About Me

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Bristol , United Kingdom
I'm co-director of the Leaping Word Poetry Consultancy, which provides advice for poets on writing, editing and publishing, as well as qualified counselling support for those exploring personal issues in their work - https://theleapingword.com. My fifth poetry collection, Learning Finity, is now available from Indigo Dreams or directly from me.

Tuesday 11 October 2022

A bluster on the Ogmore estuary

I'm in solidarity with the striking railway workers, of course, even though strike days mean a round trip from Bristol to Cardiff in rush-several-hours traffic to retrieve the Northerner, who relies on the train to get to work. Last week neither the evening nor the morning train was running, and as His Nibs was working a slightly truncated day, I decided to brave the blustery weather and stay in Wales for the duration. 

Cwtch the collie came too, of course, and after lengthy discussion, we decided on a sit-down on the beach at Ogmore-by-Sea, followed by a wander up the River Ogmore to Ogmore Castle. 

Looking over to Traeth yr Afon ...

... and the dunes of Merthyr Mawr

When I say 'blustery', it was actually blowing a gale, and we soon decided that hunkering on the beach wasn't an option and headed upstream, where we hoped it would be more sheltered. It wasn't ... but at least the wind was behind us, which was as well as a very wet rain started falling. 

There was the distraction of some giant parasol mushrooms growing amongst the bracken, though, and a sheep who clearly recognised Cwtch as a gringa, by upbringing if not birth, despite her Welsh name.

As we moved further up the valley, it stopped raining but stayed windy, which meant the back of my jacket and jeans soon felt quite dry.

Just above the bridge that leads to the sewage works is the point where the River Ewenny flows into the Ogmore, and it was along the bank of the former that our route continued, just a short way, to Ogmore Castle, complete with an array of molehills.

We're told Ogmore Castle was initially built of earth and wood by William de Londres, shortly after 1100, being fortified with a stone keep in 1116, when a Welsh lord attempted to get his land back. A curtain wall followed in the early 13th century. The moat was designed to fill with water at high tide. It was in use until the 19th century, as a court and a prison amongst other things, since when it's fallen into ruin.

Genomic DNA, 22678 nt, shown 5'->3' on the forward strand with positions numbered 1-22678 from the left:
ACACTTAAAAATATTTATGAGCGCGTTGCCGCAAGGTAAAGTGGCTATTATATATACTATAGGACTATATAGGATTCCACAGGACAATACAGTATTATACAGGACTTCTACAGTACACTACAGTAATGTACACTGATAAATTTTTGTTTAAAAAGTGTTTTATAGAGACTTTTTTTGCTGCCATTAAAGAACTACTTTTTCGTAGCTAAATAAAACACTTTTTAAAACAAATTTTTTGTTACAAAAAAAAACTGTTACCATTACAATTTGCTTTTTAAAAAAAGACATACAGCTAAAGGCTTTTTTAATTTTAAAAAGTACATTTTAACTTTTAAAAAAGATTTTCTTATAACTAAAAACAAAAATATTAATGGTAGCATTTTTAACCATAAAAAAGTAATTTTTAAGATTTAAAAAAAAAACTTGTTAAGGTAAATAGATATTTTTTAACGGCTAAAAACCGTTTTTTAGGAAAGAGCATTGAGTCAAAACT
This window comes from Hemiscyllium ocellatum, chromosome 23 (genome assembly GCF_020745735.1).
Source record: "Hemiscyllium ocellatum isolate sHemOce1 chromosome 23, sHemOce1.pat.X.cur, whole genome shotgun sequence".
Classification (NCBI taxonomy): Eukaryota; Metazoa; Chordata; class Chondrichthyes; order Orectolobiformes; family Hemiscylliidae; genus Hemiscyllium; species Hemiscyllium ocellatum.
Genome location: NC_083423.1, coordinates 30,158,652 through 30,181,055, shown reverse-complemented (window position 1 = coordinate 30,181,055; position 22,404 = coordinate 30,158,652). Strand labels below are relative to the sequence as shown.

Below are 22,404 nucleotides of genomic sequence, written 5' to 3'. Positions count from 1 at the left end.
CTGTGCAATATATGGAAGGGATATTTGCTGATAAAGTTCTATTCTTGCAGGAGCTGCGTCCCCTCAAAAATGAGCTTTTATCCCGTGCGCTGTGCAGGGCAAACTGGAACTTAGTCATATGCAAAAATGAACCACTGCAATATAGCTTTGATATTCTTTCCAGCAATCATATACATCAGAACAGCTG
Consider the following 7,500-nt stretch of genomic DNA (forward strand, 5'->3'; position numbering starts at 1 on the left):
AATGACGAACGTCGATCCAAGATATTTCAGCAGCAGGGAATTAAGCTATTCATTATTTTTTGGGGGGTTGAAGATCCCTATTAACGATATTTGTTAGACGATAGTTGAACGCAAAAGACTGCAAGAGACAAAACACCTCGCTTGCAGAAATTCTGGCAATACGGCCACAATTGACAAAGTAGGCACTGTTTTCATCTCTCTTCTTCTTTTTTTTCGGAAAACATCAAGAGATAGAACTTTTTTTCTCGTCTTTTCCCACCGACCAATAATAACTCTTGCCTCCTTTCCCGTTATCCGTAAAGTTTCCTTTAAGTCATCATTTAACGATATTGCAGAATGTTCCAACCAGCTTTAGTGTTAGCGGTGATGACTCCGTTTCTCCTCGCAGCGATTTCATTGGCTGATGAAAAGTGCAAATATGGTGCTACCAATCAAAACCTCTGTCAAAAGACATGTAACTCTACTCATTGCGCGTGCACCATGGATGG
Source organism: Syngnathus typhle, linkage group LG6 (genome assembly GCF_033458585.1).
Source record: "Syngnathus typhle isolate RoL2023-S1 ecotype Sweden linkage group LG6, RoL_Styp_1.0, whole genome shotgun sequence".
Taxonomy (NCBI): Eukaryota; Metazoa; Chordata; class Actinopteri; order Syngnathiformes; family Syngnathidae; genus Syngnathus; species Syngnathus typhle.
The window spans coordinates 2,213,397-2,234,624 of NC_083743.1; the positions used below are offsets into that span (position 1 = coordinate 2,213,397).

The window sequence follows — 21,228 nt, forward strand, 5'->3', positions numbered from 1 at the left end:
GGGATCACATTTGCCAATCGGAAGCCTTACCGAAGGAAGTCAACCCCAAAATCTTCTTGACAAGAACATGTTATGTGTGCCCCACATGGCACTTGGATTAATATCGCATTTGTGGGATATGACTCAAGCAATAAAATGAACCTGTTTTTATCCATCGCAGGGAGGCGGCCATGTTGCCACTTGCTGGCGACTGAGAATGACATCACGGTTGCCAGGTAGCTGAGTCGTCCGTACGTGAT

There were sheep here too, guarding the ruins and equally unimpressed by Cwtch, who was safely on the lead at this point on our walk. 

Below the castle is a set of stepping stones crossing the Ewenny. Even though they were relatively low in the water, they looked a lot easier to cross than many of the ones I've tried on Dartmoor, but I didn't fancy doing it with a collie who's afraid of water in tow. 

I decided to walk back down to the beach along the edge of the warth, even though it was quite slippery in places from where the sheep had churned the mud. It was interesting being down at the level of the river instead of on the footpath above it, and I found a curlew feather. It was a job keeping it from blowing away in the wind. 

The red plant I took for glasswort, though it was more prostrate in habit than other glassworts I've seen. 

Eventually I realised that I wasn't going to be able to get all the way around to the beach along the side of the river, and would either have to retrace my steps a fair way or climb a short but steep and muddy path up the side of the cliff. This photo looking down doesn't really give you an idea of how steep it was ... 

... but I had to resort to hand and foot climbing, and was reminded of the last time I decided I was way too old for this sort of thing.

Back at Ogmore-by-Sea it was gloomy east of the river, where we were, and fine to the west. 

There was just enough time for Cwtch to have a little play on the beach ... 

... before we had to make our way back to Cardiff with our small treasures. 


  1. What a lovely day out! And such treasures...great hagstones!

  2. I'm just back on my beloved west coast 'between the silence of the mountains and the crashing of the sea' after a few days in London.

    The Cezanne exhibition was fab, I came into contact with the oil protesters (though on the street, not at the National Gallery)

    All very exciting, but I'm glad to leave it all again

    1. When I go to London and see all the free talks and exhibitions I could be attending, I seriously wonder if I've spent all my life in the wrong place; then, by the end of the day, I'm completely overwhelmed with humanity and my bogies are black and I just want to go home ...